This is one of the more straightforward options, you just pass the params separately and marking them as an array. This can still trip implementations that assume there is only one item:[]=foo&arr[]=bar&arr[]=baz

2. Using indexed arrays

Slightly more error-prone than the previous one, but still quite simple. You just pass the params based on the index in the array. I'm not sure if the actual index passed even matters or if it's just a convention, but it usually looks something like this:[0]=foo&arr[1]=bar&arr[2]=baz

3. By passing the same param multiple times

This is very similar to the first one, where you just pass the same name multiple times. But unlike the first one, this doesn't make it obvious it's an array. It just looks like a normal parameter, and it's very easy to accidentally repeat it. This version is the default of the OpenAPI spec which makes it much more common than it should be:

4. By comma delimiting the array

This one is how most people I spoke with think query parameter arrays behave, and is fairly intuitive. The main problem with this one is that it's quite easy to try to naively serialize (or deserialize) an array, failing to correctly escape the commas in parameter values while doing so. This one is also the shortest of the bunch:,bar,baz

5. By pipe delimiting the array

This one is the same as the last one, but it uses the pipe (|) character as the delimiter instead of a comma:|bar|baz

TLS Cipher Negotiation

As part of the TLS connection flow, the client and the server need to agree on a set of cihpers they will use for the connection. Many libraries and servers only support a subset of the allowed ciphers, dropping old and insecure ones, and not yet supporting newer ones. This is fine in most cases, and they can find a cipher to agree on.

Though when dealing with very old servers, and "cutting edge we-only-want-next-gen-cipher" SSL libraries there can be a failure to find a matching cipher, causing the server to reject the connection because of the failure to negotiate a cipher.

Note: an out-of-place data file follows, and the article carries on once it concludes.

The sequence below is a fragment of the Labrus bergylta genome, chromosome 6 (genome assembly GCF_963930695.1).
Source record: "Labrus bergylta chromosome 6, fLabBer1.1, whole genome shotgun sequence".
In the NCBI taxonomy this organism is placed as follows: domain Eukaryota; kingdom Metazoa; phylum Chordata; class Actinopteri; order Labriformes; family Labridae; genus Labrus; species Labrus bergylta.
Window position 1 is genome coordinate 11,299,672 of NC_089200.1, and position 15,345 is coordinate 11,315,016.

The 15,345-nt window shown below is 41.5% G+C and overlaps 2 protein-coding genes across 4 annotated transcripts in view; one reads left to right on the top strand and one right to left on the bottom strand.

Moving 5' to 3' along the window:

Incomplete certificate chains

We talked about it at length in our previous post about incomplete certificate chains. Some servers have misconfigured certificate or certificate chains that could cause TLS clients to fail certificate validation and therefore reject the connection.

Basic Authentication

There are many ways to authenticate HTTP requests. A common oldie but goodie is HTTP Basic Auth, which conveniently supports passing the username and password embedded in the URL like so:

One thing to be aware of is that not every HTTP client side library supports it out of the box, and you may need to implement this yourself for it to work. Another gotcha, is that both the username and password are optional, and your implementation needs to support both options.

Closing words

HTTP is ubiquitous with implementations in (almost?) every programming language. With so many different implementations, in so many different environments, and being around for as long as HTTP has been, quirks and incompatibilities are bound to happen. Especially in areas of the spec that haven't been strictly defined.

It's therefore the responsibility of implementations that can be used against a variety of different server implementations (like libraries and webhook implementations) to be flexible enough to ensure smooth operations in all circumstances.